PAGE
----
Materials by Teachers in English - Primary
Travelling to Mexico (Faye Saadieh)
- Travelling to Mexico (4MB)
Why I created a teaching resource on Mexico
I wanted to create a teaching resource for the children I had been teaching in KS1. The children were studying Mexico as a geography-based topic making it important for me to include geographical facts comparing Mexico with England (e.g. – weather, food, distance etc.). This would have the dual benefit of supporting the children’s learning in this area, whilst also introducing them to a cross curricular teaching resource simultaneously encompassing topic, literacy and ICT. Through showing my project to my year 2 class, I gained some vital feedback which enabled me to amend my project to work more effectively as a teaching resource for young children. These amendments included increasing the timings the sprite speech bubbles were displayed for to allow children of all reading abilities to follow them.
What I enjoyed the most
The process of spending long hours on a project, overcoming various bugs and glitches along the way and ending up with an interactive teaching resource that delighted a class of 6-7yr olds was both valuable and fulfilling. I have enjoyed being given the freedom to create a project on whatever I wanted whilst collaborating with my peers and being as creative as possible. I have also found it helpful to adopt the attitude of seeing every mistake or frustration being an important learning curve. Through now understanding how frustrating problems such as: ‘A missing sprite’ can feel and then learning how to solve such problems, I am confident that I now have the skills necessary to become a more effective teacher of computing.
The children in my KS1 class were fascinated by my project and were keen to know all about how I managed to create this resource for them, even though they were only 6-7yrs, they all seemed eager to create something for themselves. The class were confident that if I could do it, they could too. Knowing that my own newly acquired coding skills have inspired children to want to do coding for themselves has been really satisfying and now due to completing this curriculum enhancement I feel better equipped to take on the new computing curriculum from September 2014.
Key learning points
I started this project as a beginner having never used scratch before and have learnt to love it and see the value in it as both a teaching resource and an enjoyable, child-friendly way of incorporating coding for KS1 & 2 into the new 2014 national curriculum. By utilising the fantastic ‘broadcasting’ feature in scratch, I solved the frustrating problem of having to press various different keys or rely on complicated timings to change backgrounds, sprites appearing/disappearing and sprite dialogue. I now feel that I am confident enough with this feature to be able to teach young children to use it in their own projects/stories. The interactive and multi-choice parts of my project were by far the most enjoyable for KS1 pupils. These features helped to keep the children’s attention as well as ensuring they remained involved in the resource. Using sprites to allow pupils to interact with a story is something I will definitely utilise in my teaching career in the future. However, creating this type of resource can be a time-consuming process, making it important to keep it as simple as possible.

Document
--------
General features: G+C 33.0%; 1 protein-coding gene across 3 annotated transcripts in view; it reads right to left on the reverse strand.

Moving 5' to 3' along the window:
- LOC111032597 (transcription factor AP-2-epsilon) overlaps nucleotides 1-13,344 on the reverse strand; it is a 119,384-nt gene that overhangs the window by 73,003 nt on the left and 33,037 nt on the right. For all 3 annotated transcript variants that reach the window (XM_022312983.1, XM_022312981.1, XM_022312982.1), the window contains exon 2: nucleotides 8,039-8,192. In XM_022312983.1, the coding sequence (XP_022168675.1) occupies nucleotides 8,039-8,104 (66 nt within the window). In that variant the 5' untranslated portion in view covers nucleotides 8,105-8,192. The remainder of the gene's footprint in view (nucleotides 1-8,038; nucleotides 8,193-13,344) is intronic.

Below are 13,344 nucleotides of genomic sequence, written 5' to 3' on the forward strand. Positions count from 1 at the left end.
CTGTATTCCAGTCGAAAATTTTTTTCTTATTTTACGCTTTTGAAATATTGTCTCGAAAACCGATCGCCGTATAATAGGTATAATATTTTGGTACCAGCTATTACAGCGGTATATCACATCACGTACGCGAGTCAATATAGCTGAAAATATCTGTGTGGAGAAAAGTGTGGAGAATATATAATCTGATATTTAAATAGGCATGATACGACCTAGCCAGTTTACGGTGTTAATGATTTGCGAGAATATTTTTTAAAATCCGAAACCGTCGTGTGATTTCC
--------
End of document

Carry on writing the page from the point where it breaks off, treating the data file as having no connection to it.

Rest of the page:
What I would do differently in the future
If I were to do this project again I would keep the text in my speech bubbles to a minimum in order to hold the attention of the children much better. I would replace some of the dialogue with more interactive multiple choice features which would also enhance pupil learning and progress. I would have also have used sound throughout the project to make it more interesting and engaging for children to watch. I adapted a lot of clip art and pre-made backgrounds in my project but I could have also made some of my own using the paint program. This is something that children would also enjoy doing and I can imagine that they would take even more pride in their project if their sprites were imagined, designed and drawn by themselves. The process of making something you have drawn ‘come to life’ would be delightful for young children and would hopefully encourage them to engage with coding through scratch more often.
Notes from the Course Tutor
These files are for use in the classroom. They can, of course, be adapted by teachers, with further resources, such as Sprites or Backgrounds, added by pupils.
I have included all the work of my teaching group here. There are many wonderful teaching ideas, and if we did not solve every coding problem effectively (none of us is an expert in Computing, including me!), the creativity of these young teachers more than makes up for it.
The teaching programme covered 30 hours of work at the computer, so if you start with one session of 60 minutes per week, you will become as proficient as they have been well before the end of your teaching year!
The key to success is to work with a partner, share ideas, and problem-solve together.